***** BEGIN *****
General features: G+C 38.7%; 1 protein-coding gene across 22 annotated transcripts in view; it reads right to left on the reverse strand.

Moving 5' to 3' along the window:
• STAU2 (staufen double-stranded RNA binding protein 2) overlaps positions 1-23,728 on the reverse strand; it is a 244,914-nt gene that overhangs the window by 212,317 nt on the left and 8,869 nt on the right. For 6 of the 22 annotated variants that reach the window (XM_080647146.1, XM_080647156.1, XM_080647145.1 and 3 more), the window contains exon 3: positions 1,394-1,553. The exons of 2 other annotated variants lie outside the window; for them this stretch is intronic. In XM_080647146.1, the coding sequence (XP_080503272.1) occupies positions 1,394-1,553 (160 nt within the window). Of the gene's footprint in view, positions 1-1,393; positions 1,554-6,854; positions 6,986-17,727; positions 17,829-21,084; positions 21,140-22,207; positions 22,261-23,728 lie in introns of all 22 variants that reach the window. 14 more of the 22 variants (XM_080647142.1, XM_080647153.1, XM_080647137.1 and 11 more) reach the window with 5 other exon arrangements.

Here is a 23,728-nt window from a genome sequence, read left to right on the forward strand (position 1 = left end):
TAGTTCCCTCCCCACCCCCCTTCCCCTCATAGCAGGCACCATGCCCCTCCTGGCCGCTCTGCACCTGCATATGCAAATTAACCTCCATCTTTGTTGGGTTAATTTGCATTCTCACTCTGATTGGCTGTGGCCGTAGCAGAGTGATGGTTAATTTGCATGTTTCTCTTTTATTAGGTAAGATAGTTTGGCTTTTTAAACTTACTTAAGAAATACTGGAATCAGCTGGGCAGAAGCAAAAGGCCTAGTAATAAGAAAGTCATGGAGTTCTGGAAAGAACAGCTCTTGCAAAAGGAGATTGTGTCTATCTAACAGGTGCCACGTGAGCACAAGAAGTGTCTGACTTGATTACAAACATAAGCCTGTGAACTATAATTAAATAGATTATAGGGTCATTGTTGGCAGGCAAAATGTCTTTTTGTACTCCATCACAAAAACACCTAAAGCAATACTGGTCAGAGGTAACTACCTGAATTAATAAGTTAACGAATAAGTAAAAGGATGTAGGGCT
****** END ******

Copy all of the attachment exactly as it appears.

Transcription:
General features: G+C 38.7%; 1 protein-coding gene across 22 annotated transcripts in view; it reads right to left on the reverse strand.

Moving 5' to 3' along the window:
• STAU2 (staufen double-stranded RNA binding protein 2) overlaps positions 1-23,728 on the reverse strand; it is a 244,914-nt gene that overhangs the window by 212,317 nt on the left and 8,869 nt on the right. For 6 of the 22 annotated variants that reach the window (XM_080647146.1, XM_080647156.1, XM_080647145.1 and 3 more), the window contains exon 3: positions 1,394-1,553. The exons of 2 other annotated variants lie outside the window; for them this stretch is intronic. In XM_080647146.1, the coding sequence (XP_080503272.1) occupies positions 1,394-1,553 (160 nt within the window). Of the gene's footprint in view, positions 1-1,393; positions 1,554-6,854; positions 6,986-17,727; positions 17,829-21,084; positions 21,140-22,207; positions 22,261-23,728 lie in introns of all 22 variants that reach the window. 14 more of the 22 variants (XM_080647142.1, XM_080647153.1, XM_080647137.1 and 11 more) reach the window with 5 other exon arrangements.

Here is a 23,728-nt window from a genome sequence, read left to right on the forward strand (position 1 = left end):
TAGTTCCCTCCCCACCCCCCTTCCCCTCATAGCAGGCACCATGCCCCTCCTGGCCGCTCTGCACCTGCATATGCAAATTAACCTCCATCTTTGTTGGGTTAATTTGCATTCTCACTCTGATTGGCTGTGGCCGTAGCAGAGTGATGGTTAATTTGCATGTTTCTCTTTTATTAGGTAAGATAGTTTGGCTTTTTAAACTTACTTAAGAAATACTGGAATCAGCTGGGCAGAAGCAAAAGGCCTAGTAATAAGAAAGTCATGGAGTTCTGGAAAGAACAGCTCTTGCAAAAGGAGATTGTGTCTATCTAACAGGTGCCACGTGAGCACAAGAAGTGTCTGACTTGATTACAAACATAAGCCTGTGAACTATAATTAAATAGATTATAGGGTCATTGTTGGCAGGCAAAATGTCTTTTTGTACTCCATCACAAAAACACCTAAAGCAATACTGGTCAGAGGTAACTACCTGAATTAATAAGTTAACGAATAAGTAAAAGGATGTAGGGCT